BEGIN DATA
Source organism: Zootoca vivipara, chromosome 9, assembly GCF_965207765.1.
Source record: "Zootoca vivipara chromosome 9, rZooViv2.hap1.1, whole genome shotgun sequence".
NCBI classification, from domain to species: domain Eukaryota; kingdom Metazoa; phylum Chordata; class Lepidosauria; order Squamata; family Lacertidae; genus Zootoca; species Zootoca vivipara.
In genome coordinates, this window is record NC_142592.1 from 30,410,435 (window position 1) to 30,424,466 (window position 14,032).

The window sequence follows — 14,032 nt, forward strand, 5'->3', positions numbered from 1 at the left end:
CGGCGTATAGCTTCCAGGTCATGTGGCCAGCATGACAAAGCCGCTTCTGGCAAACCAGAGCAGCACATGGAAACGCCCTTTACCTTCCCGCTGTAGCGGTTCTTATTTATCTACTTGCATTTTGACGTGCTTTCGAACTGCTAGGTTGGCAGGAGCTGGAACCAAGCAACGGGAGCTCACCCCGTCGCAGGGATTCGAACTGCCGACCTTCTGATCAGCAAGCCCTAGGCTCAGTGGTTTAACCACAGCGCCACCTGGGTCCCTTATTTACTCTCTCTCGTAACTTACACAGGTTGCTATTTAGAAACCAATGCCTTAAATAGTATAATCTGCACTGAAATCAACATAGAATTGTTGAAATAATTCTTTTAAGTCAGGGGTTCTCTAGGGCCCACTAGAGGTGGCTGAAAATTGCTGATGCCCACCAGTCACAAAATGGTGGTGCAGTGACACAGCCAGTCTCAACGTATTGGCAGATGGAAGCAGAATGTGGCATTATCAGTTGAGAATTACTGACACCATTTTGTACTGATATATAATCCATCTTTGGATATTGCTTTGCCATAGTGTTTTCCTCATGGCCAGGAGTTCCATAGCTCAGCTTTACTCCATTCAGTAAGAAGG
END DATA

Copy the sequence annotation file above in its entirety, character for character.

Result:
Source organism: Zootoca vivipara, chromosome 9, assembly GCF_965207765.1.
Source record: "Zootoca vivipara chromosome 9, rZooViv2.hap1.1, whole genome shotgun sequence".
NCBI classification, from domain to species: domain Eukaryota; kingdom Metazoa; phylum Chordata; class Lepidosauria; order Squamata; family Lacertidae; genus Zootoca; species Zootoca vivipara.
In genome coordinates, this window is record NC_142592.1 from 30,410,435 (window position 1) to 30,424,466 (window position 14,032).

The window sequence follows — 14,032 nt, forward strand, 5'->3', positions numbered from 1 at the left end:
CGGCGTATAGCTTCCAGGTCATGTGGCCAGCATGACAAAGCCGCTTCTGGCAAACCAGAGCAGCACATGGAAACGCCCTTTACCTTCCCGCTGTAGCGGTTCTTATTTATCTACTTGCATTTTGACGTGCTTTCGAACTGCTAGGTTGGCAGGAGCTGGAACCAAGCAACGGGAGCTCACCCCGTCGCAGGGATTCGAACTGCCGACCTTCTGATCAGCAAGCCCTAGGCTCAGTGGTTTAACCACAGCGCCACCTGGGTCCCTTATTTACTCTCTCTCGTAACTTACACAGGTTGCTATTTAGAAACCAATGCCTTAAATAGTATAATCTGCACTGAAATCAACATAGAATTGTTGAAATAATTCTTTTAAGTCAGGGGTTCTCTAGGGCCCACTAGAGGTGGCTGAAAATTGCTGATGCCCACCAGTCACAAAATGGTGGTGCAGTGACACAGCCAGTCTCAACGTATTGGCAGATGGAAGCAGAATGTGGCATTATCAGTTGAGAATTACTGACACCATTTTGTACTGATATATAATCCATCTTTGGATATTGCTTTGCCATAGTGTTTTCCTCATGGCCAGGAGTTCCATAGCTCAGCTTTACTCCATTCAGTAAGAAGG